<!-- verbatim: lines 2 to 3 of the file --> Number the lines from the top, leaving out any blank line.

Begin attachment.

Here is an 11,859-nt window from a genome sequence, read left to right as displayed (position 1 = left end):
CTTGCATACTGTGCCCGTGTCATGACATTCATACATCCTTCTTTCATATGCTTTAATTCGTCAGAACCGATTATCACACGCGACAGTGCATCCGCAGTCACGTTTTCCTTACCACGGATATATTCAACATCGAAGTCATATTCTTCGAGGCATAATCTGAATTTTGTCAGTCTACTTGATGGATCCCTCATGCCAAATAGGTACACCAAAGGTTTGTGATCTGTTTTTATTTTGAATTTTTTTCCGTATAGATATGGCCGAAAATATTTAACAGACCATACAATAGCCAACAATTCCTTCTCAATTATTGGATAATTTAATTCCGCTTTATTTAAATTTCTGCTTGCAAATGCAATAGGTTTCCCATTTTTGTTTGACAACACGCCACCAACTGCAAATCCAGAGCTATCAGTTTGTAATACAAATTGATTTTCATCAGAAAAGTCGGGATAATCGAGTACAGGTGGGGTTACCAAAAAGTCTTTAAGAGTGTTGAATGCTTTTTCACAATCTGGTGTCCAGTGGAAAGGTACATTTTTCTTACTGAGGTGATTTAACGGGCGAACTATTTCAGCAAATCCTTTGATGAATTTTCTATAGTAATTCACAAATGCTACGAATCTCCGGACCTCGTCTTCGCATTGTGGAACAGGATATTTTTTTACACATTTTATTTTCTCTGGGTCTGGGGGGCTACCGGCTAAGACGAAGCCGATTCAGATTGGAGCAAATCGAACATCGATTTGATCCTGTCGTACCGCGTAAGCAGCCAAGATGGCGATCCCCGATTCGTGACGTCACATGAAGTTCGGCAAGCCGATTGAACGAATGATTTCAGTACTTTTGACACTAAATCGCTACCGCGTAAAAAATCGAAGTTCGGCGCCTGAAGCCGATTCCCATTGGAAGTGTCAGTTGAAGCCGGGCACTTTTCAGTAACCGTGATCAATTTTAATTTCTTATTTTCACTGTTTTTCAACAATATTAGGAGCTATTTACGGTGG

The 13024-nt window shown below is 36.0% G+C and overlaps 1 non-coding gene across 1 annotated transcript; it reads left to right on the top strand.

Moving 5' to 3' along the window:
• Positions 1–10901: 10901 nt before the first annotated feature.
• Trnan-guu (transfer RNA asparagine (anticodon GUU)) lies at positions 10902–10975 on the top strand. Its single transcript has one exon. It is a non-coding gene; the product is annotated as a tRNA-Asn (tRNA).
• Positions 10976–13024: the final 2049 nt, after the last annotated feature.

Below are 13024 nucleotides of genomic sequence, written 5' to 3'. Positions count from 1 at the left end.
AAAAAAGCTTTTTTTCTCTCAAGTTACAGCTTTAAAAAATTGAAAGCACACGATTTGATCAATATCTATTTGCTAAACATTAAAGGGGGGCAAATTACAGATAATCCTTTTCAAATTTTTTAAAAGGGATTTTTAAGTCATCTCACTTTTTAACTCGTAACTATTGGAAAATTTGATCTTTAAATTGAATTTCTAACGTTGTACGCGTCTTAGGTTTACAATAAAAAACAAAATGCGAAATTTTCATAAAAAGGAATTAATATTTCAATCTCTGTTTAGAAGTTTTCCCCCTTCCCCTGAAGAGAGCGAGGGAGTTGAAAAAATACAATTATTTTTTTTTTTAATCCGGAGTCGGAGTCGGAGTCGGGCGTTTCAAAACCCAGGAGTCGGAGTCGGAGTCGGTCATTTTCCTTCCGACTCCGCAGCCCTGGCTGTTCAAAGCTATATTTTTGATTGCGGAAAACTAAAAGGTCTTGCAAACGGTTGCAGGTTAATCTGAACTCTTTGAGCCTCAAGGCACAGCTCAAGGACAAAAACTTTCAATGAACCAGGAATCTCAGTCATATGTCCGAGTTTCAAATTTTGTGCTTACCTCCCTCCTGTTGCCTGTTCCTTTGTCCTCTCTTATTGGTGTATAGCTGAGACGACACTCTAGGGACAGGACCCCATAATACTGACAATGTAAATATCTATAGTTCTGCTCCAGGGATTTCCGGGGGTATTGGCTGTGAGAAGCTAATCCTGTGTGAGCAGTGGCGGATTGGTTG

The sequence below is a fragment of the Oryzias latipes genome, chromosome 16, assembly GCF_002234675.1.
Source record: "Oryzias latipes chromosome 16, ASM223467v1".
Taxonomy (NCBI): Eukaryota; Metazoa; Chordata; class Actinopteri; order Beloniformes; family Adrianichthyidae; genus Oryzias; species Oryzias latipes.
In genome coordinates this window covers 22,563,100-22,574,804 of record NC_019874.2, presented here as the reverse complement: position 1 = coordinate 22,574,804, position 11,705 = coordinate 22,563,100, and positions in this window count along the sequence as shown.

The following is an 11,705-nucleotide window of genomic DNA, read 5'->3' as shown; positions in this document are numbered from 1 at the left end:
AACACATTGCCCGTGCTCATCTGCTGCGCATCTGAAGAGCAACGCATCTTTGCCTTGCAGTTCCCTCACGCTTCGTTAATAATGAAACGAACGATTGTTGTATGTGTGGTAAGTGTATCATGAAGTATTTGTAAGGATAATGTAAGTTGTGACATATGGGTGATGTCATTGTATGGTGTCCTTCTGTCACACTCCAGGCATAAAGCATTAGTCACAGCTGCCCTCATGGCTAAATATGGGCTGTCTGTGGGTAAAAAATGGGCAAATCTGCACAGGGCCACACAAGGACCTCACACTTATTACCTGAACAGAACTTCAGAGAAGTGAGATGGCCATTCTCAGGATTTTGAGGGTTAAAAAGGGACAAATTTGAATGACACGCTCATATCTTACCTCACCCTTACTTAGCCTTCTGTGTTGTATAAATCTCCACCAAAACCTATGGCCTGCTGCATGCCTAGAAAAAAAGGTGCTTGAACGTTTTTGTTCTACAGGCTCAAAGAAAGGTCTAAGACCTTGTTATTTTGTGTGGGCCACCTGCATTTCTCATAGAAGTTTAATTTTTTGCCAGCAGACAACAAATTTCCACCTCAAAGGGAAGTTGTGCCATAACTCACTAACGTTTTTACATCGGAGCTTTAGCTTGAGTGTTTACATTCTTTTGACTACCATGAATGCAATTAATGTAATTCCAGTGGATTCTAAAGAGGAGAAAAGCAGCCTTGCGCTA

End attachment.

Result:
CTTGCATACTGTGCCCGTGTCATGACATTCATACATCCTTCTTTCATATGCTTTAATTCGTCAGAACCGATTATCACACGCGACAGTGCATCCGCAGTCACGTTTTCCTTACCACGGATATATTCAACATCGAAGTCATATTCTTCGAGGCATAATCTGAATTTTGTCAGTCTACTTGATGGATCCCTCATGCCAAATAGGTACACCAAAGGTTTGTGATCTGTTTTTATTTTGAATTTTTTTCCGTATAGATATGGCCGAAAATATTTAACAGACCATACAATAGCCAACAATTCCTTCTCAATTATTGGATAATTTAATTCCGCTTTATTTAAATTTCTGCTTGCAAATGCAATAGGTTTCCCATTTTTGTTTGACAACACGCCACCAACTGCAAATCCAGAGCTATCAGTTTGTAATACAAATTGATTTTCATCAGAAAAGTCGGGATAATCGAGTACAGGTGGGGTTACCAAAAAGTCTTTAAGAGTGTTGAATGCTTTTTCACAATCTGGTGTCCAGTGGAAAGGTACATTTTTCTTACTGAGGTGATTTAACGGGCGAACTATTTCAGCAAATCCTTTGATGAATTTTCTATAGTAATTCACAAATGCTACGAATCTCCGGACCTCGTCTTCGCATTGTGGAACAGGATATTTTTTTACACATTTTATTTTCTCTGGGTCTGGGGGGCTACCGGCTAAGACGAAGCCGATTCAGATTGGAGCAAATCGAACATCGATTTGATCCTGTCGTACCGCGTAAGCAGCCAAGATGGCGATCCCCGATTCGTGACGTCACATGAAGTTCGGCAAGCCGATTGAACGAATGATTTCAGTACTTTTGACACTAAATCGCTACCGCGTAAAAAATCGAAGTTCGGCGCCTGAAGCCGATTCCCATTGGAAGTGTCAGTTGAAGCCGGGCACTTTTCAGTAACCGTGATCAATTTTAATTTCTTATTTTCACTGTTTTTCAACAATATTAGGAGCTATTTACGGTGG

The 13024-nt window shown below is 36.0% G+C and overlaps 1 non-coding gene across 1 annotated transcript; it reads left to right on the top strand.